August 17, 2007

Hayflick limit, Telomere and Aging

DNA double helixWe keep our pens capped so that the pen tips don't get damaged and the ink doesn't dry. Similarly, the DNA in the chromosomal ends are 'capped' by protective molecules, called the telomeres. Telomeres consist of about 1000 repeats of 'TTAGGG" sequence, where T stands for Thymine, A for Adenine and G for Guanine. All these are nitrogen containing molecules (nitrogenous bases).

During replication, the double helical DNA molecule is first unwound by an enzyme called helicase, it is then split by another enzyme, gyrase (=type 2 topoisomerase: it does it by un-twisting the DNA helix in the opposite direction, by introducing negative supercoils, and then makes a nick in one DNA strand, so that it can be copied), and only after all this can DNA polymerase copy the DNA template.

But after each replication, some of this telomere, the so called 'non functional strand' of DNA, is lost. This occurs, since DNA polymerase can not copy one end of the DNA (the 5' end). Thus it has been seen that after about 50 cell divisions, the cell dies (Hayflick limit). When the telomeres are shortened up to a certain limit, the cell sends a signal to p53 protein (known as the guardian of the genome), and the cell then stops dividing and goes into 'replicative senescence'. Stem cells, germ cells and cancerous cells can bypass this limit by the help of telomerase, an enzyme capable of replenishing lost telomeres. Telomerase is actually a reverse transcriptase (normally DNA generates RNA and this process is called transcription. When RNA generates DNA it is thus reverse transcription. In AIDS, another reverse transcriptase wrecks havoc). Telomerase (hTERT= human telomerase reverse transcriptase) and a RNA template (template=dice, just like webpage templates) is enough for telomere reconstruction. However, the idea of restoring telomerase for cellular 'immortality' is not assuring enough as immortality in cells other than stem cells or germ cells means malignancy.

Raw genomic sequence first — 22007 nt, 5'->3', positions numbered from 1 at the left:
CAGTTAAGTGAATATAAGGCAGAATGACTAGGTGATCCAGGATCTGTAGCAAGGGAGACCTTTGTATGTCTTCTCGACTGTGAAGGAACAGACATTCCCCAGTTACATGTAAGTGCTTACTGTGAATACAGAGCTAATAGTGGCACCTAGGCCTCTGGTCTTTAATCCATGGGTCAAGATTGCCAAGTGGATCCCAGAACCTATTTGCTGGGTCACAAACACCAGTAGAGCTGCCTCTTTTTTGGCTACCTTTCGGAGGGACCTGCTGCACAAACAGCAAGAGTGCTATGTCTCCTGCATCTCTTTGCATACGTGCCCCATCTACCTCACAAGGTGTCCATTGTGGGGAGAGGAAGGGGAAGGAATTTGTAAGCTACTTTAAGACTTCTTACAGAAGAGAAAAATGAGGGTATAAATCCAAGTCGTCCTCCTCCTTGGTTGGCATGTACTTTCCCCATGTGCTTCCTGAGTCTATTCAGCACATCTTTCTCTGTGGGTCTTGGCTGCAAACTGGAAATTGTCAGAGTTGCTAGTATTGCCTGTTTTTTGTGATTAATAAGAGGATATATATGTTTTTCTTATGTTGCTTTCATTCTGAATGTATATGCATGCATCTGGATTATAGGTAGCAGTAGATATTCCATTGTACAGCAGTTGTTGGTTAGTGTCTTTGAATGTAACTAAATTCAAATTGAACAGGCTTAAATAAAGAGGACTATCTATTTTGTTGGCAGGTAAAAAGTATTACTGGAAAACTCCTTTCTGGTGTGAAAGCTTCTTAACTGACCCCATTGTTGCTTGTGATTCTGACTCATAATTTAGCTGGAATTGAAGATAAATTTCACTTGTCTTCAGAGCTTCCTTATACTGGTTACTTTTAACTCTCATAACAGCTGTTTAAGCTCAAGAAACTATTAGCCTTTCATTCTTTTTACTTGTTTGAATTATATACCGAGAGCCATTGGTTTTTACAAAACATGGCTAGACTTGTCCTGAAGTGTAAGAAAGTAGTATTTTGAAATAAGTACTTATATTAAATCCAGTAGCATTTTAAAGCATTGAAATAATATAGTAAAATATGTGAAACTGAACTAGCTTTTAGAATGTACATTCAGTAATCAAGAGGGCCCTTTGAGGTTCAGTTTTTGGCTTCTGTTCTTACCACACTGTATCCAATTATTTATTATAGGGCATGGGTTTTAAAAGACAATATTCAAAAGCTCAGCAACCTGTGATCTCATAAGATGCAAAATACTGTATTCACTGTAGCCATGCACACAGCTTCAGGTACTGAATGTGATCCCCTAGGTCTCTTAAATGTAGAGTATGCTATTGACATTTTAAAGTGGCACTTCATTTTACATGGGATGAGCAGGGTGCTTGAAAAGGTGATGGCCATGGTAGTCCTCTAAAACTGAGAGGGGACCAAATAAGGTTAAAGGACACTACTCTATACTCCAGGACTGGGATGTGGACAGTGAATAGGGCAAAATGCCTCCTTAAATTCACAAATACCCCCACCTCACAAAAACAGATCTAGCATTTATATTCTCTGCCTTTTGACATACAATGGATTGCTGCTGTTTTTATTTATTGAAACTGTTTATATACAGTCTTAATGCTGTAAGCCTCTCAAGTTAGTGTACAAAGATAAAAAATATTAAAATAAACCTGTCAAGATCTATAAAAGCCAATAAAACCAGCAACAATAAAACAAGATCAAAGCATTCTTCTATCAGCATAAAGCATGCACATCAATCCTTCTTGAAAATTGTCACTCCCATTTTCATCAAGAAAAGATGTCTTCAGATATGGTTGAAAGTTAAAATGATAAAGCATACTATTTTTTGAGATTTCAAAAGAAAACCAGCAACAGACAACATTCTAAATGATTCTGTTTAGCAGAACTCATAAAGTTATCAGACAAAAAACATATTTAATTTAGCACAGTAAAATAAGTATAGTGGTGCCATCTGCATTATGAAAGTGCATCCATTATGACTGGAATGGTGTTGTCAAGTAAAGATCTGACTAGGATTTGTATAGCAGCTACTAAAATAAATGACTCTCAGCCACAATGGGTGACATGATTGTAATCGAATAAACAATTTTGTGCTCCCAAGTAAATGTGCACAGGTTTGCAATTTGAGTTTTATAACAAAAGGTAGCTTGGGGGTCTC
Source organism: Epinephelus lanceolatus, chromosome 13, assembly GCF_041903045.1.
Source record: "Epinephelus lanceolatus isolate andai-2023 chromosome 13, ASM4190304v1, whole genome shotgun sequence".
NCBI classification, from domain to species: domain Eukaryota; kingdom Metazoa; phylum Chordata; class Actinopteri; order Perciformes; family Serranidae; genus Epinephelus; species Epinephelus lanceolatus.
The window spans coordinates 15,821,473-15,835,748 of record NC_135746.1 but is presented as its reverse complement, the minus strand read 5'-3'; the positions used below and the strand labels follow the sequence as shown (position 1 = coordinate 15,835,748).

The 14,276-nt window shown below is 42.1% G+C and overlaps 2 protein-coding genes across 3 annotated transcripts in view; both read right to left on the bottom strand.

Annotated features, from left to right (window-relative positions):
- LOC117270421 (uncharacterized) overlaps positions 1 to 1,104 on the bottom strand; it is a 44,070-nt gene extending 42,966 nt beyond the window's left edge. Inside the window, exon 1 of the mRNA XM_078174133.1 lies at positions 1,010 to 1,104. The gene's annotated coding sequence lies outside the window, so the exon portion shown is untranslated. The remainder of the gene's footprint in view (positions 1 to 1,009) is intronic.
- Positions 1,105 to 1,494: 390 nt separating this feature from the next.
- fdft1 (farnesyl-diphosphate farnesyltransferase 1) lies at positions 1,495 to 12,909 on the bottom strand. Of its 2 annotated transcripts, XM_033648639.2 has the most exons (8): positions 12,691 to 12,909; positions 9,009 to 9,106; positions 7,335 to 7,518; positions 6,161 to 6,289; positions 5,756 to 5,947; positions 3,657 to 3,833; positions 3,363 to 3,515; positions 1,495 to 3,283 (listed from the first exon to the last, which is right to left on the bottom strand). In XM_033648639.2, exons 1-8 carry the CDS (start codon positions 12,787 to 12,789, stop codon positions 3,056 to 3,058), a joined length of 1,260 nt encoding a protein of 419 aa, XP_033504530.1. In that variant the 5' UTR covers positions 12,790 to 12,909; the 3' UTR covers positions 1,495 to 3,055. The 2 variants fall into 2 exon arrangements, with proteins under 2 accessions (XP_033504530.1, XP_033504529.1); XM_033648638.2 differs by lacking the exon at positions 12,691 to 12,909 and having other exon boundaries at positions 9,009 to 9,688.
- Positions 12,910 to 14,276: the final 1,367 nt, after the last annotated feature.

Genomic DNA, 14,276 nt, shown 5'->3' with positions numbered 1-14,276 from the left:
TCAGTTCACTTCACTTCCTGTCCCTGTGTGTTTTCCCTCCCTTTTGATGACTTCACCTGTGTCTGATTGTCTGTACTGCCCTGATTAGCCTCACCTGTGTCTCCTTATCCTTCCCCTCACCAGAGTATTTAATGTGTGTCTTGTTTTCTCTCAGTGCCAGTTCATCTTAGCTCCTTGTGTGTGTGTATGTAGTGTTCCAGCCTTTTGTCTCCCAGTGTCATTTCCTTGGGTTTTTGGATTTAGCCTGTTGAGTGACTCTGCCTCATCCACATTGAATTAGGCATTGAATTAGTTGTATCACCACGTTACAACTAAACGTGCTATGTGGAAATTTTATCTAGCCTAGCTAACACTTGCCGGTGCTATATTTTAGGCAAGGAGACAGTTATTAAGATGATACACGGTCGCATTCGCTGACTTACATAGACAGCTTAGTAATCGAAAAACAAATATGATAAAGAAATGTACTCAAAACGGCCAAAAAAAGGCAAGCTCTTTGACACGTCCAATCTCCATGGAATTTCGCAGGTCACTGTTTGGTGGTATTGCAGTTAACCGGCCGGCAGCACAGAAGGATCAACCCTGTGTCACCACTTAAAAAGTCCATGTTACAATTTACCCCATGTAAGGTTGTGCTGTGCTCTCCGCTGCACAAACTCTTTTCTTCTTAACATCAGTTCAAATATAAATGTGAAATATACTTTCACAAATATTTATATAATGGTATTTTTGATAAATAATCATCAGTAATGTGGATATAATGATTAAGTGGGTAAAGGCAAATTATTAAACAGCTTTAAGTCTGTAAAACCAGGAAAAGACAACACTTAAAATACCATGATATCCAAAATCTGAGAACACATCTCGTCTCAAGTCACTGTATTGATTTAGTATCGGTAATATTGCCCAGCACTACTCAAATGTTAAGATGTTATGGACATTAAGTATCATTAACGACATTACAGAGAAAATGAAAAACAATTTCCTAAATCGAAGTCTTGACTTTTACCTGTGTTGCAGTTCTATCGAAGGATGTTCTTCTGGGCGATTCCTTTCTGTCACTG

Some substances like alpha hydroxy acids (AHA) glycolic acids, when applied on the skin (face) promotes cell division, thus prompting the growth of new cells, the facial skin gets a cosmetic lift; but due to enhanced cell division, after a certain stage, cells approach the Hayflick limit, and the skin gets aged and wrinkled.

Thus telomerase manipulation should be cautiously weighted against its accompanying risks.

Related article: Aging: From a General and Evolutionary Perspective
Aging, Mitochondria and Free Radicals
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